Lions are also at the forefront when natural disasters hit. Recent events where Lions made a difference include Hurricane Sandy, Typhoon Haiyan (or Yolanda), and the massive earthquake in Haiti.  Emergency grants flow from Lions Clubs International Foundation headquarters to local Lions clubs in effected areas so that members can more quickly and effectively respond to acute and long-term needs for assistance.

When it comes down to it, it’s all about local folks wanting to make a positive difference in their communities.

The club I belong to have several on-going projects to respond to the needs in our community, responding to those in need. An annual Thanksgiving Food Drive, community outreach to provide eye exams and eyeglasses, Flag Days in local elementary schools, helping kids with disabilities, and sponsoring eye camps in west India via a sister club are channels of altruism our club is involved in.

Then there’s unique situations like the one with a lady I’ll refer to as Totsie.

An 81 year old stroke survivor once over, Totsie is legally blind, and suffering severe hearing loss.  Her modest retirement income wasn’t sufficient to afford hearing aids (which run into the thousands of dollars when new).    Our club learned about her situation via her neighbor/care-giver, whose brother is a Lion in the California central valley (a couple hours’ drive from our area).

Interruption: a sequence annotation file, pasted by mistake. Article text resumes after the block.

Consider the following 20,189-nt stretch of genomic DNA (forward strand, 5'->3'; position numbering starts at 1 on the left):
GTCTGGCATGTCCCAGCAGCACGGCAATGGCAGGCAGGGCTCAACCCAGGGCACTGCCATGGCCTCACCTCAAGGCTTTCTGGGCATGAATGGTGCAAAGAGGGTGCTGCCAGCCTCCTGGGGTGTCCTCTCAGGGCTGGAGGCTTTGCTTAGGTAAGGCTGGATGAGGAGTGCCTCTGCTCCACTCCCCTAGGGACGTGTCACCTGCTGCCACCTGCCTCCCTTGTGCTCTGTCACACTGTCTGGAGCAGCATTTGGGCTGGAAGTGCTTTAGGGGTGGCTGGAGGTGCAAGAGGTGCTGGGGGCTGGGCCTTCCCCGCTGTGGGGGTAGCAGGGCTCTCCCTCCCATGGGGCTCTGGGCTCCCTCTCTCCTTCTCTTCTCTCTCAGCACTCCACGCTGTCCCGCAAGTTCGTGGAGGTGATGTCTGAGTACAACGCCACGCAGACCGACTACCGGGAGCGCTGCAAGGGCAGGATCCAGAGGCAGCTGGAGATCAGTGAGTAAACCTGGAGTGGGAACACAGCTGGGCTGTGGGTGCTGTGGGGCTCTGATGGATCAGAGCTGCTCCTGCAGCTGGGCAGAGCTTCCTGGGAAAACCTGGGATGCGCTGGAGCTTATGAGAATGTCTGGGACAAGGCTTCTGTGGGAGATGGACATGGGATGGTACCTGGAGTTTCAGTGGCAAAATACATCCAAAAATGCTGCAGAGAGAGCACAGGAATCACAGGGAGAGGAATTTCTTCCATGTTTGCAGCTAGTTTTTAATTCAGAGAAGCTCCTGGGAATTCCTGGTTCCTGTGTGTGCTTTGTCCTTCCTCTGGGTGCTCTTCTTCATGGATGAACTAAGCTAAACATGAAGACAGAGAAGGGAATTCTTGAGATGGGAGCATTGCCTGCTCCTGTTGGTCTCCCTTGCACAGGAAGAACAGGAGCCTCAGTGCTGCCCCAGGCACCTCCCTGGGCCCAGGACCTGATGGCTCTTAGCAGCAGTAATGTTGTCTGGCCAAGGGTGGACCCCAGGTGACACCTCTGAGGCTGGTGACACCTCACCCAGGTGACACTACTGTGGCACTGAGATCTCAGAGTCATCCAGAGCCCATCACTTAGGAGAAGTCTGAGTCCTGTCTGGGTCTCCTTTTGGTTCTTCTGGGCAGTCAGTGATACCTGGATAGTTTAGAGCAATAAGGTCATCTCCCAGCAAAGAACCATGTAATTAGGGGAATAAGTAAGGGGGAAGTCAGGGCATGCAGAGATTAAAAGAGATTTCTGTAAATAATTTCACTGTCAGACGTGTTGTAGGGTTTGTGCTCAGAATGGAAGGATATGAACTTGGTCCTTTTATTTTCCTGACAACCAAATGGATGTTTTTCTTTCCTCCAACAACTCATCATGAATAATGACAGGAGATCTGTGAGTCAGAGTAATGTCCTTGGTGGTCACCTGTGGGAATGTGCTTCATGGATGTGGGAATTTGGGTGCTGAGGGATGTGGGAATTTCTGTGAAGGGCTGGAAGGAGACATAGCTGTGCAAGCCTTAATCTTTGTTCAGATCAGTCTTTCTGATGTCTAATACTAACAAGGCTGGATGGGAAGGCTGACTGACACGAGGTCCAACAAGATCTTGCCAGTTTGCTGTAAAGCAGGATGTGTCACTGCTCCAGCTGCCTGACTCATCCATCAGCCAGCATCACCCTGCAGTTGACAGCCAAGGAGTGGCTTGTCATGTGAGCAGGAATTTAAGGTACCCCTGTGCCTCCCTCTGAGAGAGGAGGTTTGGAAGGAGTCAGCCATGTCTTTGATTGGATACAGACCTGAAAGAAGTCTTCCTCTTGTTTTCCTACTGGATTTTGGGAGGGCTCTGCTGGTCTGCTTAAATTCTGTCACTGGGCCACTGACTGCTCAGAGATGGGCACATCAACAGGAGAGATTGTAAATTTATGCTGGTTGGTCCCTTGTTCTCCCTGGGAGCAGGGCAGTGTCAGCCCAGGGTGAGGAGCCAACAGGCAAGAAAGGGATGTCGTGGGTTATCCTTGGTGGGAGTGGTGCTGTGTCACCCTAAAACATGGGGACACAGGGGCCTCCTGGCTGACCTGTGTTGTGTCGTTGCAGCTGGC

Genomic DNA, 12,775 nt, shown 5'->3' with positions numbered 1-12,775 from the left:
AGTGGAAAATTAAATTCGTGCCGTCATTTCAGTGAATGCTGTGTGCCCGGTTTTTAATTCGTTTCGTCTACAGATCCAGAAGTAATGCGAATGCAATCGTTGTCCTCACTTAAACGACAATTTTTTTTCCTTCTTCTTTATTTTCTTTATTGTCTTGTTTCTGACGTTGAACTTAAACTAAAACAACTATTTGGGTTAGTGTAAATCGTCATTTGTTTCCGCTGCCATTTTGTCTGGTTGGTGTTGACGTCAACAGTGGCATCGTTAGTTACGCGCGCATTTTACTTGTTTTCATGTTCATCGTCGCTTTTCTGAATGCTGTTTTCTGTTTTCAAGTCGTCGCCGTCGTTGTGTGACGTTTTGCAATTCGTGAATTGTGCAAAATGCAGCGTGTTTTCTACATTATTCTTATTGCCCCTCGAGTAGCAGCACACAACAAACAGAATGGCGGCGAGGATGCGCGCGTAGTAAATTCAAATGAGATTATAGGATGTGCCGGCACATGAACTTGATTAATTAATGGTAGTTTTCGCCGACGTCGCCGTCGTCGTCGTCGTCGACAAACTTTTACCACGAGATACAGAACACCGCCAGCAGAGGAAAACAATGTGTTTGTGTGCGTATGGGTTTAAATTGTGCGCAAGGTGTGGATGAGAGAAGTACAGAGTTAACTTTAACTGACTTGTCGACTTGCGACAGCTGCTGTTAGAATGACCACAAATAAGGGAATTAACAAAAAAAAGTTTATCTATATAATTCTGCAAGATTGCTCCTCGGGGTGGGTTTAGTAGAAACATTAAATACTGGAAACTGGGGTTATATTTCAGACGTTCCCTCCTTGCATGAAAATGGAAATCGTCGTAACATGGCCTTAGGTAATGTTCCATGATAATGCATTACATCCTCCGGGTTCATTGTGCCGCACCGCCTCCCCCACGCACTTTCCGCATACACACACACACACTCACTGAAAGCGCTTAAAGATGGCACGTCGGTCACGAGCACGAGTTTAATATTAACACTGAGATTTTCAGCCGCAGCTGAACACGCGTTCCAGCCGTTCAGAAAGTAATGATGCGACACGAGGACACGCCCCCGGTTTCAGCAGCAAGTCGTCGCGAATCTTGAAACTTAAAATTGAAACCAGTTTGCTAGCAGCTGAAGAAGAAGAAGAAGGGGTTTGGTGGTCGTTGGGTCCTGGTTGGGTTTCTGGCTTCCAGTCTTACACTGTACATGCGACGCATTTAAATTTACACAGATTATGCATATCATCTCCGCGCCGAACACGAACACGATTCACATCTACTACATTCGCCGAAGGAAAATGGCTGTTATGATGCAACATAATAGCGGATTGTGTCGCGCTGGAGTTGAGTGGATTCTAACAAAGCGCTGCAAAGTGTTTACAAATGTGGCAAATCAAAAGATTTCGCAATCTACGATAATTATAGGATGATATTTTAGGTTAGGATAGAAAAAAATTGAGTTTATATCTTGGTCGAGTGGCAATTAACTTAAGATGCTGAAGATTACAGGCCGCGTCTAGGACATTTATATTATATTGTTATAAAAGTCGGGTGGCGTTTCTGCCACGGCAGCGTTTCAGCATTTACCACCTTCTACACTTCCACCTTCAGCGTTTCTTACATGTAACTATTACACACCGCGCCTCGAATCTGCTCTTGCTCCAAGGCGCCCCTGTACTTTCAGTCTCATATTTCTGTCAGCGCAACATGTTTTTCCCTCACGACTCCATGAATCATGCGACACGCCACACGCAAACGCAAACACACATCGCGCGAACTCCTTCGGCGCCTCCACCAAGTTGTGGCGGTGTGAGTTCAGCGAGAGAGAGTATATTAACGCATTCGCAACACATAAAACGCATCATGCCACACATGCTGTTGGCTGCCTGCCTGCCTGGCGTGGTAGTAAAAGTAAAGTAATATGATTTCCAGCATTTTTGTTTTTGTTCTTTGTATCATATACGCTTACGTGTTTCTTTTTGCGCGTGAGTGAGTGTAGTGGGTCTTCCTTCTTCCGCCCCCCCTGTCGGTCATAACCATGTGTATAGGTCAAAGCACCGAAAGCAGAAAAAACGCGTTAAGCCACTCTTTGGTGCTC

The request was two-fold:  they were asking if our club could provide fiscal and organization support to help Totsie get hearing aids.  The members involved knew of a resource via the Lions’ Hearing Foundation  (known as Ear of the Lion) that helped people in Totsie’s situation.

We presented the request to our board, who swiftly approved funding for the hearing aides loaner program offered by the Hearing Foundation.  A few weeks later, she had her exam, and will soon be fitted for refurbished hearing aids that will provide an improved quality of life for a someone in need.

This fundamental good came to pass because one Lion knew another Lion who knew of a program that might help.  And those folks together were able to lend a hand and make someone’s life a little better.  Grass roots effort. Resources brought to bear.  A happy result that exemplifies the motto Lions live by around the world:  Where there is a need, “We Serve.”